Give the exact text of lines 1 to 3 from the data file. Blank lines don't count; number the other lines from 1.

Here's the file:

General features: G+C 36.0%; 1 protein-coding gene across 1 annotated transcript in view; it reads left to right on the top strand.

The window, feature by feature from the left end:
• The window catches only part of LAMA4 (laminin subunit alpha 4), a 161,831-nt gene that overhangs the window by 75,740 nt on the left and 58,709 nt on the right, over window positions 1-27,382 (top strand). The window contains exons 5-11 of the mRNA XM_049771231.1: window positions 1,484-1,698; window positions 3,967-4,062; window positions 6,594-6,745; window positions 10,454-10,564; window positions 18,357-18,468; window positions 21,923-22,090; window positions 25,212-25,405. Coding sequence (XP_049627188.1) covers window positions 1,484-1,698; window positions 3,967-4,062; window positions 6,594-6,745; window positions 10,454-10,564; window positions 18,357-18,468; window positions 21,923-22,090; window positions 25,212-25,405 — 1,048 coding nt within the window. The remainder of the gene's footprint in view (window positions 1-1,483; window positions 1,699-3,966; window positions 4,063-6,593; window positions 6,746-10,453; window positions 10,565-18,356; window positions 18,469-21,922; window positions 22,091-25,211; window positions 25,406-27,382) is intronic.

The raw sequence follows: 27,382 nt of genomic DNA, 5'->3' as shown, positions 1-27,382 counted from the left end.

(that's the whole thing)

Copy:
General features: G+C 36.0%; 1 protein-coding gene across 1 annotated transcript in view; it reads left to right on the top strand.

The window, feature by feature from the left end:
• The window catches only part of LAMA4 (laminin subunit alpha 4), a 161,831-nt gene that overhangs the window by 75,740 nt on the left and 58,709 nt on the right, over window positions 1-27,382 (top strand). The window contains exons 5-11 of the mRNA XM_049771231.1: window positions 1,484-1,698; window positions 3,967-4,062; window positions 6,594-6,745; window positions 10,454-10,564; window positions 18,357-18,468; window positions 21,923-22,090; window positions 25,212-25,405. Coding sequence (XP_049627188.1) covers window positions 1,484-1,698; window positions 3,967-4,062; window positions 6,594-6,745; window positions 10,454-10,564; window positions 18,357-18,468; window positions 21,923-22,090; window positions 25,212-25,405 — 1,048 coding nt within the window. The remainder of the gene's footprint in view (window positions 1-1,483; window positions 1,699-3,966; window positions 4,063-6,593; window positions 6,746-10,453; window positions 10,565-18,356; window positions 18,469-21,922; window positions 22,091-25,211; window positions 25,406-27,382) is intronic.